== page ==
The Debate

Tons of stuff out there. Mostly saying that no one screwed up big time. Since the MSM would have pounded McCain if they thought he was in any way the loser of the debate, I’m still going to give it to McCain.

Charles Hurt had an interesting insight this morning.

Barack Obama made one thing crystal clear in last night’s debate: He simply doesn’t care if we win or lose the war in Iraq.


Obama will accept defeat if continuing on hurts too much. For McCain, any mission where defeat is an option is a mission not worth fighting in the first place.

Those thoughts move me to what I considered the major thing of the debate. Obama doesn’t see or can’t comprehend what could/would occur if Iraq is lost.

Iraq is now mostly won so I worry less about this, but I still worry. If Obama can’t imagine the above, then how does that bode for future situations?

8 thoughts on “The Debate

  1. What is the point of engaging in a war that you do not have the courage, fortitude, resolve, etc to win? The concern is over 4ooo GI’s dying in Iraq (many of whom died in non-combat circumstances) with no thought to 3000 U S civilians dying in NYC, Washinton D.C. and Pennsylvania. Thank God that thought process did not prevail when Japan bombed Pearl Harbor. We quit in Korea, we quit in Viet Nam and now Obama wants to quit in Iraq. How many GIs were lost in those two wars (53,000 in Viet Nam alone) to what end? Then how many civilians were slaughtered in SE Asia when we left there. If you do not want to win, stay home. If you do go to war keep the politicians out of it.

  2. Hypothetical: How long do you keep it up? We’re at 5 years. Let’s say things were the same as they were in 2006. (and thank God for Petraeus/George Bush and McCain and the surge), but let’s say they were the same.

    AND we have the looming depression.

    How long?

    10 years?
    20 years?
    Until it’s won but all the Iraqis are dead?

    Yes, if you don’t want to win, stay home. But at the same time, create a strategy to win. Those who started it, needed to win it.

    Obama didn’t and he doesn’t seem to care or connect it to anything. Therein lies the problem that I see. He sees these administrations as separate entities vs an ongoing thread. He thinks that Maliki should wait to negotiate things until there is a new president/congress here without the concept that the world keeps spinning and administrations need cohesiveness to some extent. You can’t back out of commitments just because you didn’t make them.

    You can talk about them. Re-settle them etc. but over time. Not, “I’m the President now, so everything is different and all our troops are to come home and then we’ll talk about redeployments”.

  3. How long do we keep it up? If we had asked that in 1945, we wouldnt still be in Germany today 60 years later or in Japan, or in Korea. Of course if we did leave those places, there probably woudnt be a Germany or a Europe, Japan or a Korea or much of anything else either, but hey, its a good question, so phrase it properly:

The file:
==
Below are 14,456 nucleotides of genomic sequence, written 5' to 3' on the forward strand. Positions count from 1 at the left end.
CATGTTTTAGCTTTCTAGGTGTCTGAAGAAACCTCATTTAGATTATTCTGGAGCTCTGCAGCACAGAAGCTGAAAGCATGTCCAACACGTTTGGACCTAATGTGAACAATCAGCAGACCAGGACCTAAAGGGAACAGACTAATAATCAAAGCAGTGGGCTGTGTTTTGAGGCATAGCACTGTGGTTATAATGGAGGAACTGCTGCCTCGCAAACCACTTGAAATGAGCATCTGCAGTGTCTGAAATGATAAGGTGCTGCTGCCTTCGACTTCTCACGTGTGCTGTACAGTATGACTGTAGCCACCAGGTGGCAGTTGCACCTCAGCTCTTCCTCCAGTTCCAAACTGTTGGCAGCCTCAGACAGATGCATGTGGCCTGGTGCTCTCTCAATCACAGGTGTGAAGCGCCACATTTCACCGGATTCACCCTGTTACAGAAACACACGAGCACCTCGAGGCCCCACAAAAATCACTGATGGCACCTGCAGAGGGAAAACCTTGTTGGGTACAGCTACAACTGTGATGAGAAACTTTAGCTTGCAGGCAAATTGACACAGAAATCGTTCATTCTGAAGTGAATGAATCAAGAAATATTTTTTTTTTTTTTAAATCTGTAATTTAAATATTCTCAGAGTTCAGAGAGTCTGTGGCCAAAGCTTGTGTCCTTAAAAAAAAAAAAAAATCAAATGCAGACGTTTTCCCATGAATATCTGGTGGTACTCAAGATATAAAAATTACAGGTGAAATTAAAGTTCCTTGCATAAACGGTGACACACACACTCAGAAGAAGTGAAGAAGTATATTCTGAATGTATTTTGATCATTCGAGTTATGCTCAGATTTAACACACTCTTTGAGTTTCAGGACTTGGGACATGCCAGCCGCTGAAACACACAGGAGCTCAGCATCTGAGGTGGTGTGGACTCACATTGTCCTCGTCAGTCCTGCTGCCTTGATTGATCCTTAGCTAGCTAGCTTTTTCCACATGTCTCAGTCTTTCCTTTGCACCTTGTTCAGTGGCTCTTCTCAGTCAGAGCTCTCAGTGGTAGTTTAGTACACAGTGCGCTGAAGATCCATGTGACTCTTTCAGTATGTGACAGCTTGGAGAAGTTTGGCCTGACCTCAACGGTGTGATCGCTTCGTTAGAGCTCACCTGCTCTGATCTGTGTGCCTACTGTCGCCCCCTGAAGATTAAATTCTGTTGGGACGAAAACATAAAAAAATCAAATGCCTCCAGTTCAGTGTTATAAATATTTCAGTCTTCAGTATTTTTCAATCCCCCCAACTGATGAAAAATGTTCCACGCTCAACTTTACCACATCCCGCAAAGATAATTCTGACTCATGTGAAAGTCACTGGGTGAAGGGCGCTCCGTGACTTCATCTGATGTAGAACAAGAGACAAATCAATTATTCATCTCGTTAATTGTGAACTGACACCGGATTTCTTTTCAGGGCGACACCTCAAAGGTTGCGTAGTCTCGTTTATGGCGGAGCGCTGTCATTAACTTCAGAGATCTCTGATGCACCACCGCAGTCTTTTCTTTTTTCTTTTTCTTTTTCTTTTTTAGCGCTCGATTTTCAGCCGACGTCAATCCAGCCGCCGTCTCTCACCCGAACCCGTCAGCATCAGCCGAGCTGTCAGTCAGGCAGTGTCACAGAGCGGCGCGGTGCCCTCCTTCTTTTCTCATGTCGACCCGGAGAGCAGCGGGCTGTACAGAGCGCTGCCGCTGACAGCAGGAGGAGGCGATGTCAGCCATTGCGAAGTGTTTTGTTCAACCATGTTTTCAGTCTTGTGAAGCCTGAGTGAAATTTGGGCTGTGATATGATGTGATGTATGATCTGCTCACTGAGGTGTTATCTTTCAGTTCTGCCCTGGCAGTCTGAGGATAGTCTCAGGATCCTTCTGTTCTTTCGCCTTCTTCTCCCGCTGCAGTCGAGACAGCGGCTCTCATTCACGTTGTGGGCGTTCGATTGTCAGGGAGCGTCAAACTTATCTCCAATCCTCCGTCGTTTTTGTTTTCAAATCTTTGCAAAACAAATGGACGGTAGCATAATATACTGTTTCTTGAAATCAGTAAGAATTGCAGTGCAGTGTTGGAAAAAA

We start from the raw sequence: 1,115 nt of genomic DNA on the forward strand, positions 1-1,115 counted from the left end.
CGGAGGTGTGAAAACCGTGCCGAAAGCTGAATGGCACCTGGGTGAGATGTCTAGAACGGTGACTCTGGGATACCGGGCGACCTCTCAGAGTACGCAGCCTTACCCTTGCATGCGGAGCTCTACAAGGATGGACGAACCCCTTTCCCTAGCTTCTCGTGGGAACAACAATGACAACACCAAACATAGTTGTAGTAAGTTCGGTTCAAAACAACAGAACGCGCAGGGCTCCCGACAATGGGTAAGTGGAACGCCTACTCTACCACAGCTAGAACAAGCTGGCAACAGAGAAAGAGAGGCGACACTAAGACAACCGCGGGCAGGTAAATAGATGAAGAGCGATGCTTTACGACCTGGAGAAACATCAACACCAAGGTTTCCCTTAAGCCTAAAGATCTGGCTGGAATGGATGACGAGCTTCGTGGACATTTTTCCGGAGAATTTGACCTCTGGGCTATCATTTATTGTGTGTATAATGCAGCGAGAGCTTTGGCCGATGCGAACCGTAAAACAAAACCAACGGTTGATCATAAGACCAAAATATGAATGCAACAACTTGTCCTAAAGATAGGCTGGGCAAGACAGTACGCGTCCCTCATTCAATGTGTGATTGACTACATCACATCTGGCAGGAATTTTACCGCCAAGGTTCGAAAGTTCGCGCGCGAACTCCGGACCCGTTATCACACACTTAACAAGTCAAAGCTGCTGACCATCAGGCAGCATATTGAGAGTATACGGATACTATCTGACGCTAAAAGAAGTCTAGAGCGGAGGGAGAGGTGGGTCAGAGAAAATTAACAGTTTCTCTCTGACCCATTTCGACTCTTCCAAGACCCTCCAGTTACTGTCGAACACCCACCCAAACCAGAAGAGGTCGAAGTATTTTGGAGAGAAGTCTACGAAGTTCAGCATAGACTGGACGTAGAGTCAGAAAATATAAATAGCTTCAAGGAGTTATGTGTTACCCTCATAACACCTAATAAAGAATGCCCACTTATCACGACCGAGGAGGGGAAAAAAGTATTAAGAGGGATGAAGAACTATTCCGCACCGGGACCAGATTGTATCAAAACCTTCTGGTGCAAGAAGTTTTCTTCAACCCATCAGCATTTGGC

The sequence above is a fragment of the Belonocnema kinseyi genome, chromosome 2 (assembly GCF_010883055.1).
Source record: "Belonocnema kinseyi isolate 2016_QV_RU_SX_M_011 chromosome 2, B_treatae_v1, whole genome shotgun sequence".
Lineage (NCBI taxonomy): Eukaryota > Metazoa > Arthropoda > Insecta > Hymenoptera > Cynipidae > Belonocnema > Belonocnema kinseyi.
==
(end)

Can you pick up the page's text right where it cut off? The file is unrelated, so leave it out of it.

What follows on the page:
“How long do we spend defending liberty and freedom ?”

    The answer is simple. As long as it takes, because the alternative is too hard to comprehend.

  4. Frank, I think you’ve answered a different question.

    Before freedom and democracy rein, how long do we stay to create it?

    Once it’s there, defend it yes. And I’d say that’s where we are in Iraq. But it hasn’t always been thus. We chose to go there we definitely had the obligation to finish, but the hypothetical stands.

    If things were as in 2006 and the Iraqis didn’t want us there and it was now 20 years in and nothing had improved. Do we stay?

    Do we back off let al-qaeda rule and then kill everyone?

    Luckily (more than that) skillfully and due to the quality of our forces and leaders that will not be necessary. I brought up the hypothetical because the first commenter sounded like forever would be a good time.

    I’m not sure our society could sustain that in which case the alternative comes home.

  5. Apparently you missed my point – forever is not a good time – If you decide to go to war (and that decision should not be made lightly, for defense of your country, defending an ally, etc.) then GO TO WAR – kick ass and WIN. Do not pussyfoot around trying not to offend those who are critical of you decision. Since we quit in Korea and since we quit in Viet Nam and since we may quit in Iraq (depending on the election) who of our allies can say they can really depend on us. It appears we are a nation of quitters if all doesn’t go our way and in the short attention span that we seem to have aquired.

  6. You’re right. I did miss it.

    You’re not staying stay forever, you’re saying use what we have and win the dang thing.

  7. I got nothing out of the debates. Maybe the left-wing illuminati will allow more debates where the audience can participate.

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